With nearly a month until the 2023 Oscars are set to take place, The Woman King director Gina Prince-Bythewood is speaking up and speaking out in response to the film’s complete shutout in this year’s race.
As previously reported by The Root, the film didn’t receive one single nomination despite its widespread acclaim and box office success. This prompted swift backlash from fans, critics and the like who took to social media to voice their disappointment and outrage. Along with The Woman King, folks were also quick to notice there was no love for the Chinonye Chukwu-directed Till, nor Alice Diop’s Saint Omer—the latter of which garnered international acclaim as well.
In her op-ed for The Hollywood Reporter, Prince-Bythewood interrogated why her film and the aforementioned films were noticeably left out by the Academy voters this year, especially given the fact that they all check the various boxes needed in order for them to be recognized properly. She also said it was yet another example of an institution failing to highlight Black excellence.
“The Academy made a very loud statement, and for me to stay quiet is to accept that statement,” she wrote in part. “So I agreed to speak up, on behalf of Black women whose work has been dismissed in the past, is dismissed now like Alice Diop and Saint Omer, Chinonye Chukwu and Till — and for those who haven’t even stepped on a set yet.”
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She continued, “The Woman King wasn’t snubbed. A snub is if it missed out on a category or two. The film was not nominated for one single craft. Not one single extraordinary performance was recognized. And when has that happened for a successful film that hit all the so-called markers? It’s not a snub. It’s a reflection of where the Academy stands and the consistent chasm between Black excellence and recognition. And, sadly, this is not just an issue in Hollywood but in every industry. I’m going to use a Dr. King quote because it is so apropos, in that he spoke on the “lie of [our] inferiority accepted as truth in the society dominating us.”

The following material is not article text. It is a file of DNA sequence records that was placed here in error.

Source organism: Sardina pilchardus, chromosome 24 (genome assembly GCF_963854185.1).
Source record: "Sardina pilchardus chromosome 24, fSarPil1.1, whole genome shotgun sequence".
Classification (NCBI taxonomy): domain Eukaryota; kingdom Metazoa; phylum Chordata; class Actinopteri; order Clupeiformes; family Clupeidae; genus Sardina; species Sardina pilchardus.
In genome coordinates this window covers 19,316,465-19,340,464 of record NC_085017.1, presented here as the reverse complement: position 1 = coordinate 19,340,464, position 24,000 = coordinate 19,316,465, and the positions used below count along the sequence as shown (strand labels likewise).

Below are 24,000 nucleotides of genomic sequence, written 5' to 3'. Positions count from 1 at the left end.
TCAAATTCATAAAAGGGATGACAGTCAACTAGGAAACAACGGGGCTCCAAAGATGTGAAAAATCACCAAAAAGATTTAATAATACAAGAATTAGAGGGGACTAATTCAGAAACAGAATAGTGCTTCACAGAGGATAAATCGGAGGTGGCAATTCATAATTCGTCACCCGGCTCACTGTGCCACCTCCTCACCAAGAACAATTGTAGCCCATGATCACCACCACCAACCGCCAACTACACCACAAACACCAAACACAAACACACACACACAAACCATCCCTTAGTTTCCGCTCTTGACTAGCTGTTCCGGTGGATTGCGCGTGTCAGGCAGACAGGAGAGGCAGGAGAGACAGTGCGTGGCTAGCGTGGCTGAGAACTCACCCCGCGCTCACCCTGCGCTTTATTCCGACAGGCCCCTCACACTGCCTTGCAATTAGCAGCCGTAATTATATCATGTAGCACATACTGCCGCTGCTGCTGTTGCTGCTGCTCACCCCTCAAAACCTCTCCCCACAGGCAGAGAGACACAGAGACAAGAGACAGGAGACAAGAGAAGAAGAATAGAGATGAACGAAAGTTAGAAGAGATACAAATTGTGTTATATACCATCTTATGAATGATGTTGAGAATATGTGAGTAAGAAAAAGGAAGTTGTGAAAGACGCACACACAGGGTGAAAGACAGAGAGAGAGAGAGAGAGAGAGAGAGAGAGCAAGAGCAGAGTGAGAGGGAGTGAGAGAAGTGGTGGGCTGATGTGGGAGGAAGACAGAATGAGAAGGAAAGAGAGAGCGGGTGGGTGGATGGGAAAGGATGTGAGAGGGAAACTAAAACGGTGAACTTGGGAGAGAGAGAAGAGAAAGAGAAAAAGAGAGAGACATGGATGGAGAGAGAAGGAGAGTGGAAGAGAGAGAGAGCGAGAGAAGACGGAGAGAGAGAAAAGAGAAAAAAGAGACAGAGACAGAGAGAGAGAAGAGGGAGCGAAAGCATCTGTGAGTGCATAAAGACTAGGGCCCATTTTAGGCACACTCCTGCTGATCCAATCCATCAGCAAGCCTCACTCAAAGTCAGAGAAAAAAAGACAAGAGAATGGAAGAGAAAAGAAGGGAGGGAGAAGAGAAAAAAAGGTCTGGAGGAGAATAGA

She then went on to share how other peers in her industry divulged that they had to be dragged to see the film because they weren’t interested due to the fact that they couldn’t relate to the film. To that point, Prince-Bythewood responded: “We, Black women, do not get that same grace. So the question we need to ask is, ‘Why is it so hard to relate to the work of your Black peers?’ What is this inability of Academy voters to see Black women, and their humanity, and their heroism, as relatable to themselves?”
She also touched on the blatant misses of the Academy by not nominating Viola Davis or Danielle Deadwyler in the Best Actress category for their respective roles in The Woman King and Till, indirectly referencing the To Leslie campaign that helped land its star Andrea Riseborough a spot in the category instead.
“My issue with what happened is how people in the industry use their social capital—screenings in their homes, personal calls, personal emails, personal connections, elevated status,” Prince-Bythewood explained. “People like to say, ‘Well, Viola and Danielle had studios behind them.’ But we just very clearly saw that social capital is more valuable than that. That type of power is exercised in more casual ways in social circles, where folks are your friends or your acquaintances.”
“There may be diversity on your sets but not in your lives. And Black women in this industry, we don’t have that power. There is no groundswell from privileged people with enormous social capital to get behind Black women. There never has been,” she concluded.
To read her full response, visit hollywoodreporter.com.